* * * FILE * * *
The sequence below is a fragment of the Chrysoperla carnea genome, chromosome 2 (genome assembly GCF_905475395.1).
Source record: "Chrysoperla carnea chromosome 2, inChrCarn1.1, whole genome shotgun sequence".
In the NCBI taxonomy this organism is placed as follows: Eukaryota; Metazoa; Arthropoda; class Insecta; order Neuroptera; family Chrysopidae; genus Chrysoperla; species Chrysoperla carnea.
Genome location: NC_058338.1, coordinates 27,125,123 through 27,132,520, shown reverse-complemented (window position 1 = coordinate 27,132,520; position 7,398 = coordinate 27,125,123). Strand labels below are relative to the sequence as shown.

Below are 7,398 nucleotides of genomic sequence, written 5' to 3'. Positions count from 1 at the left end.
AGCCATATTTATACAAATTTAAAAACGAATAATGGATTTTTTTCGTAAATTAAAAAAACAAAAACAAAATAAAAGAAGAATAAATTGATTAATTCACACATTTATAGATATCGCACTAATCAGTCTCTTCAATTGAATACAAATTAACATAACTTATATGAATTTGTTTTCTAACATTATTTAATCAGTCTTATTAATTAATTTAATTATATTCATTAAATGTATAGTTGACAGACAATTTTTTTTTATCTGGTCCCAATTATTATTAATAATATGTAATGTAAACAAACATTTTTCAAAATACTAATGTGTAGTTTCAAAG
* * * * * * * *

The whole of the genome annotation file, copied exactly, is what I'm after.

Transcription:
The sequence below is a fragment of the Chrysoperla carnea genome, chromosome 2 (genome assembly GCF_905475395.1).
Source record: "Chrysoperla carnea chromosome 2, inChrCarn1.1, whole genome shotgun sequence".
In the NCBI taxonomy this organism is placed as follows: Eukaryota; Metazoa; Arthropoda; class Insecta; order Neuroptera; family Chrysopidae; genus Chrysoperla; species Chrysoperla carnea.
Genome location: NC_058338.1, coordinates 27,125,123 through 27,132,520, shown reverse-complemented (window position 1 = coordinate 27,132,520; position 7,398 = coordinate 27,125,123). Strand labels below are relative to the sequence as shown.

Below are 7,398 nucleotides of genomic sequence, written 5' to 3'. Positions count from 1 at the left end.
AGCCATATTTATACAAATTTAAAAACGAATAATGGATTTTTTTCGTAAATTAAAAAAACAAAAACAAAATAAAAGAAGAATAAATTGATTAATTCACACATTTATAGATATCGCACTAATCAGTCTCTTCAATTGAATACAAATTAACATAACTTATATGAATTTGTTTTCTAACATTATTTAATCAGTCTTATTAATTAATTTAATTATATTCATTAAATGTATAGTTGACAGACAATTTTTTTTTATCTGGTCCCAATTATTATTAATAATATGTAATGTAAACAAACATTTTTCAAAATACTAATGTGTAGTTTCAAAG